Forensic Psychiatry Fellowship
Providing outstanding, advanced training and experience in forensic psychiatry
The Forensic Psychiatry Fellowship Program was developed for psychiatrists who have completed an accredited residency training in general or child/adolescent psychiatry and wish to obtain specialty training in forensic psychiatry.
The goal of the fellowship program is to enhance professional expertise in dealing with legal issues involving significant mental health factors by improving psychiatrists’ abilities to provide professional assistance to the U.S. justice system.
The USC Institute of Psychiatry, Law and Behavioral Science, which oversees the program, was founded in 1965 and is an integrated part of the USC Department of Psychiatry and Behavioral Sciences. The institute conducts teaching, training and research in psychiatry and the law.
The ACGME-accredited, full-time, one-year fellowship program consists of 40 hours a week of lectures, seminars and supervision. Forensic psychiatry fellows have opportunities for extensive involvement as forensic psychiatric consultants to state hospitals, county jails, state or federal prisons, juvenile justice agencies, family courts, coroners’ offices, and other agencies that interrelate with mental health and the law. All forensic psychiatry fellows have numerous opportunities to serve as consultants and expert witnesses in psychiatry and law for the superior and federal criminal courts, family law court, mental health court, juvenile court, and county and federal probation as well as insurance companies and local and state government agencies.
Courses specifically designed for forensic psychiatry fellows include:
- Biological factors and sociological determinants of crime and delinquency
- Civil law
- Criminal law
- Family law
- Federal criminal law
- Juvenile law
- Mental health law
- Seminar in correctional psychiatry
- Seminar in special issues in psychiatry and law
- Seminar on landmark mental health cases
- Video seminar
Course lecturers are drawn from institute faculty and other USC forensic psychiatrists and psychologists as well as judges, public and private attorneys and professionals from other forensic-related disciplines.
Each forensic psychiatry fellow has a minimum of six supervisors at any given time. The psychiatric supervisors are fellowship trained and certified by the American Board of Psychiatry and Neurology with added qualifications in forensic psychiatry. All supervisors are on the faculty of the Keck School of Medicine of USC. Supervisors are rotated so that forensic psychiatry fellows will benefit from supervisors’ varied skills and expertise in psychiatry and law.
Each forensic psychiatry fellow is also assigned an average of two forensic court cases per week, and their forensic psychiatric opinion is given in a written report. These cases deal with psychiatric-legal issues for the criminal, civil, juvenile and family courts as well as various administrative hearings. In addition, each forensic psychiatry fellow has the opportunity to testify on a weekly basis with supervision in the largest Mental Health Court in the country.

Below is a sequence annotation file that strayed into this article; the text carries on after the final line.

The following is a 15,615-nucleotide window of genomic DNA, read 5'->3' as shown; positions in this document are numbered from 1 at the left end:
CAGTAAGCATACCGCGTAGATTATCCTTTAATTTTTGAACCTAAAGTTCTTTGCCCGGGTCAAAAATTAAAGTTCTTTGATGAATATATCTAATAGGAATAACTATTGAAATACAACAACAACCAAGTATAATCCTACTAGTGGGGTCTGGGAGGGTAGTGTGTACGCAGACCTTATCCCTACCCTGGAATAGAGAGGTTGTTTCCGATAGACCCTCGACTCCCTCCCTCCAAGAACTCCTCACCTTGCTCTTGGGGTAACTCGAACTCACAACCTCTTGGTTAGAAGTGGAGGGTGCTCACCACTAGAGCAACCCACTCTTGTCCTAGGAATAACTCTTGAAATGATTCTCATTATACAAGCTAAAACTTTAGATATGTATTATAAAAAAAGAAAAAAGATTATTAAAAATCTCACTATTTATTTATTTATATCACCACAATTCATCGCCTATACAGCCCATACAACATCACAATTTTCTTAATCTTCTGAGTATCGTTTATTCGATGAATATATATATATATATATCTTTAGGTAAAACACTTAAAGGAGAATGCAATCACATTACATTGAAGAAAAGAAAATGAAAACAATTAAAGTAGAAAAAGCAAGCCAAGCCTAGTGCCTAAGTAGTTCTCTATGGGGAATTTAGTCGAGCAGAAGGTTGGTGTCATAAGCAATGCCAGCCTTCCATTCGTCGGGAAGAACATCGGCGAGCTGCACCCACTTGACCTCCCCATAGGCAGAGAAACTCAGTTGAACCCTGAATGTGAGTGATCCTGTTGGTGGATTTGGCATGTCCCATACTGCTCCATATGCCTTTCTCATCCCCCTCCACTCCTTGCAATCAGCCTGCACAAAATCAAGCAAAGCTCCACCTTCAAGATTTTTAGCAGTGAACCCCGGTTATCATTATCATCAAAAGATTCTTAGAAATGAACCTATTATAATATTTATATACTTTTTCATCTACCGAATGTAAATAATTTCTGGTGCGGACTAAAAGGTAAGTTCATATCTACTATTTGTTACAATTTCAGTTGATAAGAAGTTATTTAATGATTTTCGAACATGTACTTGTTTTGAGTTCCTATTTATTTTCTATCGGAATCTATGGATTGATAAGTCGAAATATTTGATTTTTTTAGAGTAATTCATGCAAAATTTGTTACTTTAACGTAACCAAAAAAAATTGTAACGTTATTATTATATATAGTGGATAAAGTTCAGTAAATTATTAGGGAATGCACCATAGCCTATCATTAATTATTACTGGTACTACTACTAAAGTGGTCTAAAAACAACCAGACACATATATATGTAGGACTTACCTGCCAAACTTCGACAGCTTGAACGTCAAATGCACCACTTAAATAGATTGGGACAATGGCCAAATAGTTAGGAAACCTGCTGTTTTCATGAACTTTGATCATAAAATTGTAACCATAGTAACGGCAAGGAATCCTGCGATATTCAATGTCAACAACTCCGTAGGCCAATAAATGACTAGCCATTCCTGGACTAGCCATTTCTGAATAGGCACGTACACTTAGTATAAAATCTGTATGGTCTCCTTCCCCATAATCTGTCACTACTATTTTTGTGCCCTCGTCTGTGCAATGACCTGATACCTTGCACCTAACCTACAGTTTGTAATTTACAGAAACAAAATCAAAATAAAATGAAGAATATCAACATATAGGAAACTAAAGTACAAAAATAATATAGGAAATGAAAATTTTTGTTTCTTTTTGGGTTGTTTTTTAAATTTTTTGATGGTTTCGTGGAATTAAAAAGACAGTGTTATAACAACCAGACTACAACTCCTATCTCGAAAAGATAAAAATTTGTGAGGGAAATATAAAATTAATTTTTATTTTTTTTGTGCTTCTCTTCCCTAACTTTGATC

Each forensic psychiatry fellow receives an academic appointment, whereby they have an opportunity to teach and supervise general psychiatry residents of the LAC+USC Department of Psychiatry in psychiatry and law. Clinical case conferences are held where the forensic psychiatry fellow presents, to faculty and the professional community at large, a forensic case that demonstrates their knowledge and application of clinical material to legal issues. Fellows may have an opportunity to conduct a psychological autopsy for the Los Angeles County Department of Medical Examiner-Coroner.
Forensic psychiatry fellows have opportunities for field involvement in correctional psychiatry and forensic evaluations of mentally ill defendants in Los Angeles County jail. In addition, each forensic psychiatry fellow serves, under supervision, as a consultant to the Mental Health Court Clinic.
The institute has an extensive library that includes educational videos and DVDs on forensic psychiatric issues. All other libraries (e.g., medical school, law school) within the USC system are available for the fellows’ use. Fellows are provided with individual offices and desktop computers for word-processing activities and Internet/research access.
The Forensic Psychiatry Fellowship Program benefits from access to diverse locations for optimizing clinical, educational and research activities. Most clinical psychiatric services are based at LAC+USC Medical Center, which houses the Psychiatric Emergency Service, Consultation-Liaison Service and Medical-Psychiatric Inpatient Unit; an adjacent clinic tower houses the Adult Outpatient Clinic. The adult and adolescent inpatient services are provided at the Hawkins Mental Health Building, where patients are evaluated for civil commitment hearings. Partnership with the Los Angeles County Department of Mental Health provides unique opportunities for understanding the delivery of mental healthcare to underserved patients in the Twin Towers Correctional Facility. Forensic psychiatry fellows serve as consultants to the county Mental Health Court on Monday and Wednesday mornings. Forensic psychiatry fellows also serve as consultants to the L.A. County Office of the Medical Examiner-Coroner.
Goals and Criteria
The forensic psychiatry resident is expected to have acquired six forensic psychiatry core competencies by the completion of the program.
Core Competency #1: Patient Care
Fellows will be able to provide patient care in the forensic setting that is compassionate, appropriate and effective for the treatment of psychiatric disorders. Fellows are expected to:
- Demonstrate the ability to perform and document a comprehensive forensic history and examination of a forensic patient in a forensic inpatient and outpatient setting, including conducting the following assessments, which are particularly relevant to the forensic population: